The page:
Melatonin: A promising agent targeting leukemia

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Published on Wednesday, 27 November 2019

Abstract

Leukemia or cancer of blood is a well-known cancer, which affects a range of people from newborns to the very old. It is a public health problem throughout the world.

By way of treatment, due to the lack of specific anticancer therapies, common treatments of leukemia lead to severe side effects.

Nonspecific anticancer drugs result in inhibition of normal cell growth and thereby their necrosis.

Moreover, drug resistance is an additional problem, which stands in the way of leukemia treatment. Thus, finding new treatments for leukemia is essential.

Melatonin, as a natural product, has been shown to be effective in a wide variety of diseases such as coronary heart disease, schizophrenia, chronic pain, and Alzheimer's disease.

In addition, melatonin levels have been observed to be altered in different cancers, such as breast cancer, colorectal cancer endometrial cancer, and hematopoetical cancers.

Anticancer features of melatonin such as pro-oxidation, apoptosis induction, antiangiogenesis property and metastasis and invasion inhibition suggest that this natural compound can be used as a potential agent in novel therapeutic strategies for cancers.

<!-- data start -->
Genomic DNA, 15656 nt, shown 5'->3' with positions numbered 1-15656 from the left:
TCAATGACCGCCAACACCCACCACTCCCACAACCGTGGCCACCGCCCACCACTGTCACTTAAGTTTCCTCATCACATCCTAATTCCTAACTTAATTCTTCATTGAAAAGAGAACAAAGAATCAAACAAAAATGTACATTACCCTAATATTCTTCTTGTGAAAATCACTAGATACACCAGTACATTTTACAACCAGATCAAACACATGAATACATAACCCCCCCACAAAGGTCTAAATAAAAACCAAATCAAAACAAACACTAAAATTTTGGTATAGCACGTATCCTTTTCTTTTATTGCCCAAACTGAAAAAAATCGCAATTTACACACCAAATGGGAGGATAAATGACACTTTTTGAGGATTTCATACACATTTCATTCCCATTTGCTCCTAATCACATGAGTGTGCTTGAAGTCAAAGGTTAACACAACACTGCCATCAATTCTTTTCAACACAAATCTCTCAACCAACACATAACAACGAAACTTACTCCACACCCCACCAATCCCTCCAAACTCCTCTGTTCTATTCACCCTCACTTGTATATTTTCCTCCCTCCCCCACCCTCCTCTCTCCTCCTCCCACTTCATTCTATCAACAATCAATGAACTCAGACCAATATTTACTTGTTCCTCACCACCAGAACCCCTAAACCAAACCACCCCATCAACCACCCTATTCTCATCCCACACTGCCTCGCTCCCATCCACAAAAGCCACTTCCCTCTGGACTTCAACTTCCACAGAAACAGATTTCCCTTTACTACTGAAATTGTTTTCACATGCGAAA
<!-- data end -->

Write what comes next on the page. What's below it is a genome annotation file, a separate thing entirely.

Also, it has been reported that melatonin has positive and protective effects on different physiological reactions and in normal bone marrow cells suggesting effectiveness in leukemia therapy.

Thus, the aim of our paper was to depict and summarize the main molecular targets of melatonin on leukemia models.

 

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See also:

- Official Web Site: The Di Bella Method;

- The Di Bella Method (A Fixed Part - Melatonin tablets. From 30-40mg/day up to 200mg/day orally in patients with advanced stage of cancer disease and/or patients without respond to traditional treatments);

- Melatonin with adenosine solubilized in water and stabilized with glycine for oncological treatment - technical preparation, effectivity and clinical findings;

- About Melatonin - In vitro, review and in vivo publications;

- Publication: Melatonin anticancer effects: Review (from Di Bella's Foundation);

- Publication: Key aspects of melatonin physiology: 30 years of research (from Di Bella's Foundation);

- The Di Bella Method (A Fixed Part - Calcium, 2 grams per day, orally);

- The Di Bella Method (A Variable Part - Omega 3 Essential/Unsaturated Fatty Acids. From 1.5 grams up to 3.0 grams per day orally);

- The Di Bella Method (A Fixed Part - Somatostatin, Octreotide, Sandostatin LAR, analogues and/or derivatives);

- Somatostatin in oncology, the overlooked evidences - In vitro, review and in vivo publications;

- Publication, 2018 Jul: Over-Expression of GH/GHR in Breast Cancer and Oncosuppressor Role of Somatostatin as a Physiological Inhibitor (from Di Bella's Foundation);

- Publication, 2018 Sep: The over-expression of GH/GHR in tumour tissues with respect to healthy ones confirms its oncogenic role and the consequent oncosuppressor role of its physiological inhibitor, somatostatin: a review of the literature (from Di Bella's Foundation);